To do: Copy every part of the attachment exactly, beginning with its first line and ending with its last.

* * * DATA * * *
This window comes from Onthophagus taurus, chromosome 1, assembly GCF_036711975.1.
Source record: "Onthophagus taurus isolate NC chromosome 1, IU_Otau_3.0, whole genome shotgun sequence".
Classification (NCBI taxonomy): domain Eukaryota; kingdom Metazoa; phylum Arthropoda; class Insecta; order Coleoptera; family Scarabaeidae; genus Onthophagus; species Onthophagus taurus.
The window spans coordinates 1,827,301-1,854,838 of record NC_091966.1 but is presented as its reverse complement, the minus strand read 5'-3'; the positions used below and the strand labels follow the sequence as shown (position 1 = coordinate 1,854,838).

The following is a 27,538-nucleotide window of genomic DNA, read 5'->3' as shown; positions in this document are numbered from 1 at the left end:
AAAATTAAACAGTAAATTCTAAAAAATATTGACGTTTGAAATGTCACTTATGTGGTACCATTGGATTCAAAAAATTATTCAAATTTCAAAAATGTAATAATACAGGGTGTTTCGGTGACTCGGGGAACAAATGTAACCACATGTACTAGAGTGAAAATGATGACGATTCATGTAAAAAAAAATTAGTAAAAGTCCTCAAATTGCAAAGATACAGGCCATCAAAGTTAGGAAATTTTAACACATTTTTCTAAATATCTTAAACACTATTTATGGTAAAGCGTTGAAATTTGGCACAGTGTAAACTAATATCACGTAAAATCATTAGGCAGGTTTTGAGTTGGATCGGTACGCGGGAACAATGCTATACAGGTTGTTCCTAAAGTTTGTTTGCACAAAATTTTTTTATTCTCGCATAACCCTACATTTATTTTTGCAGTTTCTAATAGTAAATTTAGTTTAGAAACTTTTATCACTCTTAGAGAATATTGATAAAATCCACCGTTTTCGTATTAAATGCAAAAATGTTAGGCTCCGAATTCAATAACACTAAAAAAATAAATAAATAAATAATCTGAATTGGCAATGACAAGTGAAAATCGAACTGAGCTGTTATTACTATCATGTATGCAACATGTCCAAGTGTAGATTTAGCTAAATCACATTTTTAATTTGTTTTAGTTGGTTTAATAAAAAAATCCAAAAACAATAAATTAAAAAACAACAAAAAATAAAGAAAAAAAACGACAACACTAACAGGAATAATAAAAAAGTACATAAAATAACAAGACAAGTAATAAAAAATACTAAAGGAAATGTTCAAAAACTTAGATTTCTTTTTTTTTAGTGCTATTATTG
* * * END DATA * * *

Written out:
This window comes from Onthophagus taurus, chromosome 1, assembly GCF_036711975.1.
Source record: "Onthophagus taurus isolate NC chromosome 1, IU_Otau_3.0, whole genome shotgun sequence".
Classification (NCBI taxonomy): domain Eukaryota; kingdom Metazoa; phylum Arthropoda; class Insecta; order Coleoptera; family Scarabaeidae; genus Onthophagus; species Onthophagus taurus.
The window spans coordinates 1,827,301-1,854,838 of record NC_091966.1 but is presented as its reverse complement, the minus strand read 5'-3'; the positions used below and the strand labels follow the sequence as shown (position 1 = coordinate 1,854,838).

The following is a 27,538-nucleotide window of genomic DNA, read 5'->3' as shown; positions in this document are numbered from 1 at the left end:
AAAATTAAACAGTAAATTCTAAAAAATATTGACGTTTGAAATGTCACTTATGTGGTACCATTGGATTCAAAAAATTATTCAAATTTCAAAAATGTAATAATACAGGGTGTTTCGGTGACTCGGGGAACAAATGTAACCACATGTACTAGAGTGAAAATGATGACGATTCATGTAAAAAAAAATTAGTAAAAGTCCTCAAATTGCAAAGATACAGGCCATCAAAGTTAGGAAATTTTAACACATTTTTCTAAATATCTTAAACACTATTTATGGTAAAGCGTTGAAATTTGGCACAGTGTAAACTAATATCACGTAAAATCATTAGGCAGGTTTTGAGTTGGATCGGTACGCGGGAACAATGCTATACAGGTTGTTCCTAAAGTTTGTTTGCACAAAATTTTTTTATTCTCGCATAACCCTACATTTATTTTTGCAGTTTCTAATAGTAAATTTAGTTTAGAAACTTTTATCACTCTTAGAGAATATTGATAAAATCCACCGTTTTCGTATTAAATGCAAAAATGTTAGGCTCCGAATTCAATAACACTAAAAAAATAAATAAATAAATAATCTGAATTGGCAATGACAAGTGAAAATCGAACTGAGCTGTTATTACTATCATGTATGCAACATGTCCAAGTGTAGATTTAGCTAAATCACATTTTTAATTTGTTTTAGTTGGTTTAATAAAAAAATCCAAAAACAATAAATTAAAAAACAACAAAAAATAAAGAAAAAAAACGACAACACTAACAGGAATAATAAAAAAGTACATAAAATAACAAGACAAGTAATAAAAAATACTAAAGGAAATGTTCAAAAACTTAGATTTCTTTTTTTTTAGTGCTATTATTG